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The morning-after pill has risen in popularity in the United States, a new report reveals. In fact, about 11 percent of all sexually active women have used emergency contraception between 2006 and 2010, since it was made more easily accessible. The Centers for Disease Control and Prevention, which issued the report, pointed out that only four percent of women used the morning-after pill before 2002.  Here are some interesting statistics from the report. During the four years studied:

  • 59 percent of women who took the morning-after pill used it once
  • 24 percent took the morning-after pill twice
  • 17 percent reported using it three or more times

Yet another CDC report released this week showed that 99 percent of all sexually active women used some form of birth control. The use of condoms, intrauterine devices, and other long-term and highly effective bit reversible methods are on the rise. Previous data showed that 98 percent of women who declare themselves to be Catholics utilizes contraception of some form. Proving access to contraceptives has a lot of benefits for a government reducing the number of unplanned pregnancies greatly relieves the expense on any healthcare system. Better access to birth control obviously gives more women a greater degree of control over their lives. It benefits women, children, and the economy. Despite this, conservative Christian (including Catholic) groups are again fighting the Affordable Care Act (ACA), and its provision that guarantees birth control to be covered by women's healthcare insurance policies. A few narrow exceptions have been allowed, mainly focusing on women employed by houses of worship and religious non profit organizations.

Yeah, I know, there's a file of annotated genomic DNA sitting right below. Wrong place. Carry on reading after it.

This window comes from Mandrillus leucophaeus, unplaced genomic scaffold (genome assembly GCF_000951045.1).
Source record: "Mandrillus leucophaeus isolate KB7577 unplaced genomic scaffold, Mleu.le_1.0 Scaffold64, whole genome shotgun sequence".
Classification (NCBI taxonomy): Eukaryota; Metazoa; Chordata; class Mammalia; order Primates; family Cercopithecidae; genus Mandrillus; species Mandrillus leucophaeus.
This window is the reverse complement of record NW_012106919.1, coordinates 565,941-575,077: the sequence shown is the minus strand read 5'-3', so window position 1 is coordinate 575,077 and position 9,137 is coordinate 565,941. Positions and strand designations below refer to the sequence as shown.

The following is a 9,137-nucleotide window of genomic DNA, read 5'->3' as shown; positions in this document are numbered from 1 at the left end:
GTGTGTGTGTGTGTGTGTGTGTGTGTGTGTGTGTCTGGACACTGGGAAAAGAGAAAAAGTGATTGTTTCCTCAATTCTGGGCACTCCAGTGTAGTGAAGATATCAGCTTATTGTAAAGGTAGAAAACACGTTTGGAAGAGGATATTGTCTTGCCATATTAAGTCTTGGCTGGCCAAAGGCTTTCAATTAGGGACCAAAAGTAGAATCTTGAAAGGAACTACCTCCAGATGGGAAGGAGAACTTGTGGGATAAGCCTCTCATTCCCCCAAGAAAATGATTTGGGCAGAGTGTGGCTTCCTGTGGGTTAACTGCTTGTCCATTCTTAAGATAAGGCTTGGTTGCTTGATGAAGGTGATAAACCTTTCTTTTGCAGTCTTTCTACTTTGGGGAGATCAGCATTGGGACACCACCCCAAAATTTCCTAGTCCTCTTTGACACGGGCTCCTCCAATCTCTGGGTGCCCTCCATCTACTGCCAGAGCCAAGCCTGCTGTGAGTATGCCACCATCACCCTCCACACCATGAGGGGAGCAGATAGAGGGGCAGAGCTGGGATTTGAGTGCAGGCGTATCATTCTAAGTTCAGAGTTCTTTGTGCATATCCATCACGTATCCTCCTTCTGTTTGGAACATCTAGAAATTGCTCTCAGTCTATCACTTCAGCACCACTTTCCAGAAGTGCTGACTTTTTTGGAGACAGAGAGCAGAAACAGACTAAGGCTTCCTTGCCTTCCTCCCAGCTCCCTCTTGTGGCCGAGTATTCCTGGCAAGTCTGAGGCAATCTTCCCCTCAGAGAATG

A compromise will probably be found in the end, but it is important to keep the organizations that receive these exemptions to a minimum. Those women who are working for exempted religious organizations would have to pay for contraceptive methods out of pocket to gain access. Plan B is the most popular emergency contraceptive in the United States today. It has been available to adult women without a prescription since 2006, and can now also be obtained over the counter by 17 year old girls. This new CDC report shows that Plan B is not replacing planned contraception, and that many women have accessed the morning-after pill as a one-off event. There are some who use the method more frequently. Education about the dangers of sexually transmitted diseases may help this group in realizing there are other dangers involved with unprotected sex, besides pregnancy alone.

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